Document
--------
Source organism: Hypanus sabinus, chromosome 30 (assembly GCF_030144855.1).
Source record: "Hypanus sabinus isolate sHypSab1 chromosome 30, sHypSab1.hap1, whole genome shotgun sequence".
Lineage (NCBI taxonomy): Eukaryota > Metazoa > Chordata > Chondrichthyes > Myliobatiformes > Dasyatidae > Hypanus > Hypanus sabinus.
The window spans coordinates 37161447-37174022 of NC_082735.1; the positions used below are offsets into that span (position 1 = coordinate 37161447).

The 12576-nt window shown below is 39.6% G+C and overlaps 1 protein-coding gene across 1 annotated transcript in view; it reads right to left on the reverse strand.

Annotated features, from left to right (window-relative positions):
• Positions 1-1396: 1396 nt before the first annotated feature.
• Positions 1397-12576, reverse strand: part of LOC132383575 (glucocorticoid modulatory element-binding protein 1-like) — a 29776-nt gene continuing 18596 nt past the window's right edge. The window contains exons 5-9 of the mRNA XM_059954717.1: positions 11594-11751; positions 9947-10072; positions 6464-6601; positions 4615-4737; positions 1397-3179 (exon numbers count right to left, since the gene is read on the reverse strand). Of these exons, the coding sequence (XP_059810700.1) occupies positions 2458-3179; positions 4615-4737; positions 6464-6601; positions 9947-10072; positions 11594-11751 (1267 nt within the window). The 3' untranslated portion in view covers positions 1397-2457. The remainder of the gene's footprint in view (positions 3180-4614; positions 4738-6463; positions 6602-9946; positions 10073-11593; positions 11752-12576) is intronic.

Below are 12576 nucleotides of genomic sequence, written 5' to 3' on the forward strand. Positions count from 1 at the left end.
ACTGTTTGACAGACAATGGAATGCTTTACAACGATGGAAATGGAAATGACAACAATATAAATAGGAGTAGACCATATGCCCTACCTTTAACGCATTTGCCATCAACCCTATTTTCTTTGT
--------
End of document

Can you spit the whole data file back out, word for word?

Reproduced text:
Source organism: Hypanus sabinus, chromosome 30 (assembly GCF_030144855.1).
Source record: "Hypanus sabinus isolate sHypSab1 chromosome 30, sHypSab1.hap1, whole genome shotgun sequence".
Lineage (NCBI taxonomy): Eukaryota > Metazoa > Chordata > Chondrichthyes > Myliobatiformes > Dasyatidae > Hypanus > Hypanus sabinus.
The window spans coordinates 37161447-37174022 of NC_082735.1; the positions used below are offsets into that span (position 1 = coordinate 37161447).

The 12576-nt window shown below is 39.6% G+C and overlaps 1 protein-coding gene across 1 annotated transcript in view; it reads right to left on the reverse strand.

Annotated features, from left to right (window-relative positions):
• Positions 1-1396: 1396 nt before the first annotated feature.
• Positions 1397-12576, reverse strand: part of LOC132383575 (glucocorticoid modulatory element-binding protein 1-like) — a 29776-nt gene continuing 18596 nt past the window's right edge. The window contains exons 5-9 of the mRNA XM_059954717.1: positions 11594-11751; positions 9947-10072; positions 6464-6601; positions 4615-4737; positions 1397-3179 (exon numbers count right to left, since the gene is read on the reverse strand). Of these exons, the coding sequence (XP_059810700.1) occupies positions 2458-3179; positions 4615-4737; positions 6464-6601; positions 9947-10072; positions 11594-11751 (1267 nt within the window). The 3' untranslated portion in view covers positions 1397-2457. The remainder of the gene's footprint in view (positions 3180-4614; positions 4738-6463; positions 6602-9946; positions 10073-11593; positions 11752-12576) is intronic.

Below are 12576 nucleotides of genomic sequence, written 5' to 3' on the forward strand. Positions count from 1 at the left end.
ACTGTTTGACAGACAATGGAATGCTTTACAACGATGGAAATGGAAATGACAACAATATAAATAGGAGTAGACCATATGCCCTACCTTTAACGCATTTGCCATCAACCCTATTTTCTTTGT